Oktoberfest Beer -- Not Just From Germany Anymore

Lisa Lacy
6

As you may know, we're in the middle of Oktoberfest, the annual festival in Munich that celebrates food and -- of course -- beer. So, instead of reaching for Bud, Coors, or Miller after a hard day, why not branch out a little and try a more exotic brew?

Imported beer suggestions are listed alphabetically by country below. You obviously don't want to try them all at once, but they'll hopefully provide some inspiration the next time you want a cold one. (Or you can just fly to Munich before October 4.)

Amsterdam: Amstel Light. This pale lager is, as the commercial puts it, "One Dam Good Bier." You'll like it because: It's light AND a legal way to experience Amsterdam in the comfort of your own home.

Australia: Foster's. You've undoubtedly seen the commercials -- "Fosters. It's Australian for beer." You'll like it because: It's a malty lager comparable to popular American beers.

Belgium: Stella Artois. This pale lager is sometimes served in its own chalice. You'll like it because: It is no longer "Reassuringly Expensive."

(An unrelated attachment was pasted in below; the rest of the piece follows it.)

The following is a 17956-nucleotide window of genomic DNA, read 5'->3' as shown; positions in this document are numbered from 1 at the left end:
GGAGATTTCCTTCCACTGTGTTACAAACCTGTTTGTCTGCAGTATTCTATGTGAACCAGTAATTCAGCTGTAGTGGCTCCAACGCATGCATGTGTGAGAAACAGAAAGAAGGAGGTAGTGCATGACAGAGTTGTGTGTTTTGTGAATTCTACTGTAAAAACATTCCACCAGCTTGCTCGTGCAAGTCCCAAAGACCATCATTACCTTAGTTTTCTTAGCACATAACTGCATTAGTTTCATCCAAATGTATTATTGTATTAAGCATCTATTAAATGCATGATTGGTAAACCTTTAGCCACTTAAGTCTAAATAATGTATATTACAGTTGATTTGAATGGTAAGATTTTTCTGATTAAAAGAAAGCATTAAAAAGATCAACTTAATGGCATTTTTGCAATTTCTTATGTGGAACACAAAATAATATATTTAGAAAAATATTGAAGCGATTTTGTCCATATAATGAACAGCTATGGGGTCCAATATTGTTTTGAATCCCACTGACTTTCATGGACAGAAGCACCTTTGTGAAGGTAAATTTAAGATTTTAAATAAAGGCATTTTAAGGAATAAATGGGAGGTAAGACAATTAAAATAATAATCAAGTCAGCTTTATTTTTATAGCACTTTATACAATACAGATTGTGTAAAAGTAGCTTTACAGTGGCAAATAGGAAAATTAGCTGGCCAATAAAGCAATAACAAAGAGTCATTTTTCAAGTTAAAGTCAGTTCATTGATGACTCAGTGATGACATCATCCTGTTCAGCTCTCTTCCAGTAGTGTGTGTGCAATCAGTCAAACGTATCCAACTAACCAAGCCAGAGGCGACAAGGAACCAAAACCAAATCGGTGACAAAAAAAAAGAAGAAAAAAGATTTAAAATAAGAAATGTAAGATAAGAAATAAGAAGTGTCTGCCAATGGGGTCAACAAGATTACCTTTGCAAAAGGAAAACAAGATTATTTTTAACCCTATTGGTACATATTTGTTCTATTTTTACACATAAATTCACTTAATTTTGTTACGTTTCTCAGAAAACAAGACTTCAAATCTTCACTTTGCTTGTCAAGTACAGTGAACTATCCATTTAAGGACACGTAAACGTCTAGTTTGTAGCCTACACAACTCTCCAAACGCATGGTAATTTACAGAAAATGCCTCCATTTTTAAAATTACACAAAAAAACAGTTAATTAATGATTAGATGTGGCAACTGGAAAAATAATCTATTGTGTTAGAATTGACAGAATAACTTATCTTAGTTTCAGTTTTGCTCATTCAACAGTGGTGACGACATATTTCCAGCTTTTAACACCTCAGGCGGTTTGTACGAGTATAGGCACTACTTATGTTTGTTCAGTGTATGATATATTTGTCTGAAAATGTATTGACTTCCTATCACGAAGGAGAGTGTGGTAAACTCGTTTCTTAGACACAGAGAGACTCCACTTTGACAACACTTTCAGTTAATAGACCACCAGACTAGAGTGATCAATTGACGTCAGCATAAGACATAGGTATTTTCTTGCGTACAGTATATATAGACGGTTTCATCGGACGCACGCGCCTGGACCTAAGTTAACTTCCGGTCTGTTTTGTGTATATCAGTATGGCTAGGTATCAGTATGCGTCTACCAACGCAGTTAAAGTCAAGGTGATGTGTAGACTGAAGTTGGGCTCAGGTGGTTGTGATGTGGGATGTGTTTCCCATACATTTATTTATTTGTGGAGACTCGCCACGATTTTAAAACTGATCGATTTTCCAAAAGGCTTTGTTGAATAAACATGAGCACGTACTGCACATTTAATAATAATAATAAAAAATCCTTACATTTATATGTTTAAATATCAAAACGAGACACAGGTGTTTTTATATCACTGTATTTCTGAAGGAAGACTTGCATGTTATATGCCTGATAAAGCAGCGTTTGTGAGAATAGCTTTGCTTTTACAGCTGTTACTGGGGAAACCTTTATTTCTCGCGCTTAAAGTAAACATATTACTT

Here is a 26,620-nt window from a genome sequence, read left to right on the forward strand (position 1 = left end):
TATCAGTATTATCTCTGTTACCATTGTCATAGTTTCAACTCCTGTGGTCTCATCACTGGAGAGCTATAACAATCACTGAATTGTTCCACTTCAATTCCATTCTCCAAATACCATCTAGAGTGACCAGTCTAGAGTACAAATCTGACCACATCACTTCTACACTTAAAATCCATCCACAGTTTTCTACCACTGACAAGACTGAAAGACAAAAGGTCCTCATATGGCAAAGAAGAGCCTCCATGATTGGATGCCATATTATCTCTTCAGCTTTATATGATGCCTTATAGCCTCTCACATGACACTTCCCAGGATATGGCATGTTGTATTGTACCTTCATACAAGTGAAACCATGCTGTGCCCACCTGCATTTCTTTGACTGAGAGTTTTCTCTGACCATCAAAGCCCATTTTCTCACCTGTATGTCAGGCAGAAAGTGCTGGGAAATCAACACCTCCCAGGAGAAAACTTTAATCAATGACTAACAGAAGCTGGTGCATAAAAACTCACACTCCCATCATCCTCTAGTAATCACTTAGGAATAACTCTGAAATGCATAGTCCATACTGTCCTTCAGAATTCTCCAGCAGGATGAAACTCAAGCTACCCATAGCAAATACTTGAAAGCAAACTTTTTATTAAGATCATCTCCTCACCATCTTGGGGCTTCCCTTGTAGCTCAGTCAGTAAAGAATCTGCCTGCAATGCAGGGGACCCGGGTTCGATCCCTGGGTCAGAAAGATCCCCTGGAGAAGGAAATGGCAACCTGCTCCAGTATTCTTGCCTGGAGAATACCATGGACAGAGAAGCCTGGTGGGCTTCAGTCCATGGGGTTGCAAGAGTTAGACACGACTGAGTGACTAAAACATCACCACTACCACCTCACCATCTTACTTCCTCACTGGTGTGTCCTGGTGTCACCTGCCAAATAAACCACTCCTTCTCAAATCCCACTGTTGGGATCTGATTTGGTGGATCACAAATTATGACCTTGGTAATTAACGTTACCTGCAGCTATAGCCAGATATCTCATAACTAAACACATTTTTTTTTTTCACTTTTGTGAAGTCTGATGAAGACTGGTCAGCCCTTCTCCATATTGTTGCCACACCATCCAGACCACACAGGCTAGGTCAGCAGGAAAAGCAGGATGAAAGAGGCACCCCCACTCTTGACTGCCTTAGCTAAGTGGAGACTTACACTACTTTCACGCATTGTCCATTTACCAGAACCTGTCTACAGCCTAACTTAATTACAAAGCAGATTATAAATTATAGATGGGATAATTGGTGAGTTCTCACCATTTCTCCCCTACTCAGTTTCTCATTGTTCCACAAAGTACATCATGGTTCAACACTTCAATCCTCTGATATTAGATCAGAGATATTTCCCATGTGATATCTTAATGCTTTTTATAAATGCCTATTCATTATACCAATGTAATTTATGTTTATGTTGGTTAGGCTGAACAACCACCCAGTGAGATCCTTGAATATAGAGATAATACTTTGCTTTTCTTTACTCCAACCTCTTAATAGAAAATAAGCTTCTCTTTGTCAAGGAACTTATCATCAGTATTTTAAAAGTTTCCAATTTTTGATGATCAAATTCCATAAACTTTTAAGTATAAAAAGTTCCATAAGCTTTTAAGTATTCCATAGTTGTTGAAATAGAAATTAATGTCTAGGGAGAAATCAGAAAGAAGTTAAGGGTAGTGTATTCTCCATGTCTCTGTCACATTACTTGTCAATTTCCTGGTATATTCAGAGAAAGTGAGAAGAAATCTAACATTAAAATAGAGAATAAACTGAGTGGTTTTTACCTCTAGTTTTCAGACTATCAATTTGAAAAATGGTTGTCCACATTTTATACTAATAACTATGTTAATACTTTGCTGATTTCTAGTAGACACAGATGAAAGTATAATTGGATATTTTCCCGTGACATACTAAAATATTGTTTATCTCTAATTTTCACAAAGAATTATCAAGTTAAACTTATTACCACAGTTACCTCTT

Costa Rica: Imperial Cerveza. You can't swing a dead cat in San Jose without running into this beer (or at the airport without finding an American tourist in a t-shirt emblazoned with this beer's slogan). You'll like it because: It's crisp and easily drinkable.

Czech Republic: Pilsner Urquell. Another pilsner. You'll like it because: You should be able to detect the aromas of fresh baguette, earthy hops, and honeysuckle.

England: Newcastle, Old Speckled Hen, Bass. There are plenty of English ales to choose from -- including a brown ale, an English ale, and a pale ale, respectively. You'll like them because: Some breweries have been around for hundreds of years so they've had plenty of time to perfect their craft. It's also a chance to sample a darker beer.

Germany: Heineken, Hofbrau Munchen Hefeweizen, Spaten. Ditto Germany, where you'll find pale lagers and wheat beers, among others. You'll like them because: There's so much variety.

Ireland: Guinness. It's the dry stout synonymous with Dublin. You'll like it because: There's nothing else like it anywhere else in the world. Warning: It's thick. But, if your bartender is nice, he or she may leave a shamrock in the foam.

Japan: Sapporo. This European-style lager has some hints of citrus. You'll like it because: It comes in a generous can.

Mexico: Corona, Dos Equis, Tecate. Like England and Germany, Mexico has multiple offerings in the lager arena. You'll like them because: You can drink them with limes.

Tahiti: Hinano Tahitian Premium. This lager has been likened to Spaten and Heineken. You'll like it because: You're an expert on German beers by now.

What's your favorite imported beer?


Images via Bryan Sutter, Sailor Coruscant, David Jones, Kyle May/Flickr


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